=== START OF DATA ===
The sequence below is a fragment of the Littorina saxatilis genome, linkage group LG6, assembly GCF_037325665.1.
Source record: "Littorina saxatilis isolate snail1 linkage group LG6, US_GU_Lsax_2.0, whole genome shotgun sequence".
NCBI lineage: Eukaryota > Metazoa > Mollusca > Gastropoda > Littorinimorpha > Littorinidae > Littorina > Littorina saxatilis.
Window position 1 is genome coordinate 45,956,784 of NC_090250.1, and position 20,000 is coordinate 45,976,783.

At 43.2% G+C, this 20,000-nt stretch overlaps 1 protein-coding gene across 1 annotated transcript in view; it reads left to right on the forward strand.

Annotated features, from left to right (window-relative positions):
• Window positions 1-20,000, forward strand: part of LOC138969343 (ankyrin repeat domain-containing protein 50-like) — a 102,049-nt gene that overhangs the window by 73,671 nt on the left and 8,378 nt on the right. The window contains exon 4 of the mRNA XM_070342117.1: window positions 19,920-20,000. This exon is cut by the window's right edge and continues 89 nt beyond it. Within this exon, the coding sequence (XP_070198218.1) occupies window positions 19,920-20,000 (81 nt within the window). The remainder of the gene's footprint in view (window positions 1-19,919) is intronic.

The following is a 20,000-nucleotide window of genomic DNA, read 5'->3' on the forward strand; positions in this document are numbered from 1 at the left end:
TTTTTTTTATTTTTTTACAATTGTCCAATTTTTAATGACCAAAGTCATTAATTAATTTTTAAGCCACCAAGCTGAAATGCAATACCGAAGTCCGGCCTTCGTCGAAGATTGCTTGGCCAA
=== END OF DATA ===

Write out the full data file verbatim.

The sequence below is a fragment of the Littorina saxatilis genome, linkage group LG6, assembly GCF_037325665.1.
Source record: "Littorina saxatilis isolate snail1 linkage group LG6, US_GU_Lsax_2.0, whole genome shotgun sequence".
NCBI lineage: Eukaryota > Metazoa > Mollusca > Gastropoda > Littorinimorpha > Littorinidae > Littorina > Littorina saxatilis.
Window position 1 is genome coordinate 45,956,784 of NC_090250.1, and position 20,000 is coordinate 45,976,783.

At 43.2% G+C, this 20,000-nt stretch overlaps 1 protein-coding gene across 1 annotated transcript in view; it reads left to right on the forward strand.

Annotated features, from left to right (window-relative positions):
• Window positions 1-20,000, forward strand: part of LOC138969343 (ankyrin repeat domain-containing protein 50-like) — a 102,049-nt gene that overhangs the window by 73,671 nt on the left and 8,378 nt on the right. The window contains exon 4 of the mRNA XM_070342117.1: window positions 19,920-20,000. This exon is cut by the window's right edge and continues 89 nt beyond it. Within this exon, the coding sequence (XP_070198218.1) occupies window positions 19,920-20,000 (81 nt within the window). The remainder of the gene's footprint in view (window positions 1-19,919) is intronic.

The following is a 20,000-nucleotide window of genomic DNA, read 5'->3' on the forward strand; positions in this document are numbered from 1 at the left end:
TTTTTTTTATTTTTTTACAATTGTCCAATTTTTAATGACCAAAGTCATTAATTAATTTTTAAGCCACCAAGCTGAAATGCAATACCGAAGTCCGGCCTTCGTCGAAGATTGCTTGGCCAA